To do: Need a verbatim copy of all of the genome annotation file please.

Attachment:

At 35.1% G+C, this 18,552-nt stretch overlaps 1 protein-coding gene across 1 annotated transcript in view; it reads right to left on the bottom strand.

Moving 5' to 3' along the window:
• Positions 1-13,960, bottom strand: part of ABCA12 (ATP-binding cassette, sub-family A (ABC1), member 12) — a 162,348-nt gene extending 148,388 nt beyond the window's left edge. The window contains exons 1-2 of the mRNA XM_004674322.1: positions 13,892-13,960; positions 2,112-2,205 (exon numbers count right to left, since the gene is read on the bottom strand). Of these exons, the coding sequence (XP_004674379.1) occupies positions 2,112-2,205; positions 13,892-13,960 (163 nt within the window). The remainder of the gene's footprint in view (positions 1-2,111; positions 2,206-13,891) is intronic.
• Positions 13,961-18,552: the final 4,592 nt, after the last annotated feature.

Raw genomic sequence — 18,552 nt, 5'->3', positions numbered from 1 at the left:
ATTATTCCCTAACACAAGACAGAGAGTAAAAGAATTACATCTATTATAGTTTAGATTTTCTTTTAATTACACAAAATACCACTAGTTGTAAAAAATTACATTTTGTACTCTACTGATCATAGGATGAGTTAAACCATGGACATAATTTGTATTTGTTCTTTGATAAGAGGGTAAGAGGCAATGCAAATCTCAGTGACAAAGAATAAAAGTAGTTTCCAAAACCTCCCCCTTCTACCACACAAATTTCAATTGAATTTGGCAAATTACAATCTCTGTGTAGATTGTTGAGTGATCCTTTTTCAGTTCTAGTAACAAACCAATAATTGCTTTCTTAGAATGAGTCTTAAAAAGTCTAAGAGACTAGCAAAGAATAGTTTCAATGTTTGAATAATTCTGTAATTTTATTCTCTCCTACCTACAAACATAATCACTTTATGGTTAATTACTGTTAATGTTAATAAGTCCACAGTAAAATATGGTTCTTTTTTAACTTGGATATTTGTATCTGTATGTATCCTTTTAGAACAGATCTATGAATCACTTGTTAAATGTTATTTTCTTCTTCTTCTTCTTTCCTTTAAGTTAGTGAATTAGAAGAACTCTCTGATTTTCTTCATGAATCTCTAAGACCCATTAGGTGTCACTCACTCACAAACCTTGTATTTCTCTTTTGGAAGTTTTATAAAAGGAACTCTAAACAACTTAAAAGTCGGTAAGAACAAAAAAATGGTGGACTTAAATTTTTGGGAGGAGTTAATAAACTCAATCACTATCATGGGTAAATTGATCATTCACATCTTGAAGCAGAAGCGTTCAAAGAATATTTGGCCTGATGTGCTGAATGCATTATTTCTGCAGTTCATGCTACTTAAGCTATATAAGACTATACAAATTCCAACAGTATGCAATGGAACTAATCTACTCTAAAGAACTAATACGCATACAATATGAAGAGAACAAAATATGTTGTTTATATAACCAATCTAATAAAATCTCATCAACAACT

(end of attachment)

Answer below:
At 35.1% G+C, this 18,552-nt stretch overlaps 1 protein-coding gene across 1 annotated transcript in view; it reads right to left on the bottom strand.

Moving 5' to 3' along the window:
• Positions 1-13,960, bottom strand: part of ABCA12 (ATP-binding cassette, sub-family A (ABC1), member 12) — a 162,348-nt gene extending 148,388 nt beyond the window's left edge. The window contains exons 1-2 of the mRNA XM_004674322.1: positions 13,892-13,960; positions 2,112-2,205 (exon numbers count right to left, since the gene is read on the bottom strand). Of these exons, the coding sequence (XP_004674379.1) occupies positions 2,112-2,205; positions 13,892-13,960 (163 nt within the window). The remainder of the gene's footprint in view (positions 1-2,111; positions 2,206-13,891) is intronic.
• Positions 13,961-18,552: the final 4,592 nt, after the last annotated feature.

Raw genomic sequence — 18,552 nt, 5'->3', positions numbered from 1 at the left:
ATTATTCCCTAACACAAGACAGAGAGTAAAAGAATTACATCTATTATAGTTTAGATTTTCTTTTAATTACACAAAATACCACTAGTTGTAAAAAATTACATTTTGTACTCTACTGATCATAGGATGAGTTAAACCATGGACATAATTTGTATTTGTTCTTTGATAAGAGGGTAAGAGGCAATGCAAATCTCAGTGACAAAGAATAAAAGTAGTTTCCAAAACCTCCCCCTTCTACCACACAAATTTCAATTGAATTTGGCAAATTACAATCTCTGTGTAGATTGTTGAGTGATCCTTTTTCAGTTCTAGTAACAAACCAATAATTGCTTTCTTAGAATGAGTCTTAAAAAGTCTAAGAGACTAGCAAAGAATAGTTTCAATGTTTGAATAATTCTGTAATTTTATTCTCTCCTACCTACAAACATAATCACTTTATGGTTAATTACTGTTAATGTTAATAAGTCCACAGTAAAATATGGTTCTTTTTTAACTTGGATATTTGTATCTGTATGTATCCTTTTAGAACAGATCTATGAATCACTTGTTAAATGTTATTTTCTTCTTCTTCTTCTTTCCTTTAAGTTAGTGAATTAGAAGAACTCTCTGATTTTCTTCATGAATCTCTAAGACCCATTAGGTGTCACTCACTCACAAACCTTGTATTTCTCTTTTGGAAGTTTTATAAAAGGAACTCTAAACAACTTAAAAGTCGGTAAGAACAAAAAAATGGTGGACTTAAATTTTTGGGAGGAGTTAATAAACTCAATCACTATCATGGGTAAATTGATCATTCACATCTTGAAGCAGAAGCGTTCAAAGAATATTTGGCCTGATGTGCTGAATGCATTATTTCTGCAGTTCATGCTACTTAAGCTATATAAGACTATACAAATTCCAACAGTATGCAATGGAACTAATCTACTCTAAAGAACTAATACGCATACAATATGAAGAGAACAAAATATGTTGTTTATATAACCAATCTAATAAAATCTCATCAACAACT